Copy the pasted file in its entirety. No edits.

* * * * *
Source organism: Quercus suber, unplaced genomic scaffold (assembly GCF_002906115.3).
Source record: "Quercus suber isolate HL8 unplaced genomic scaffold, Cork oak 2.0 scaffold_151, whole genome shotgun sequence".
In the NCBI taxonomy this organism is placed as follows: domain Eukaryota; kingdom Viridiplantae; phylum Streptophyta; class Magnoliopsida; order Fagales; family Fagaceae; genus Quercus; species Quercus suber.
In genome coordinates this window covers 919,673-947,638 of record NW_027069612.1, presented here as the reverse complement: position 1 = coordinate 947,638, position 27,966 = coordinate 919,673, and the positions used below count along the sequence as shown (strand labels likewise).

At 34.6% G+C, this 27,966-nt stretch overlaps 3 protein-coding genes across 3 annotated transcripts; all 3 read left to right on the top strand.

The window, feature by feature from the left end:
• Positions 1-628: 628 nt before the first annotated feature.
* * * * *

Source organism: Quercus suber, unplaced genomic scaffold (assembly GCF_002906115.3).
Source record: "Quercus suber isolate HL8 unplaced genomic scaffold, Cork oak 2.0 scaffold_151, whole genome shotgun sequence".
In the NCBI taxonomy this organism is placed as follows: domain Eukaryota; kingdom Viridiplantae; phylum Streptophyta; class Magnoliopsida; order Fagales; family Fagaceae; genus Quercus; species Quercus suber.
In genome coordinates this window covers 919,673-947,638 of record NW_027069612.1, presented here as the reverse complement: position 1 = coordinate 947,638, position 27,966 = coordinate 919,673, and the positions used below count along the sequence as shown (strand labels likewise).

At 34.6% G+C, this 27,966-nt stretch overlaps 3 protein-coding genes across 3 annotated transcripts; all 3 read left to right on the top strand.

The window, feature by feature from the left end:
• Positions 1-628: 628 nt before the first annotated feature.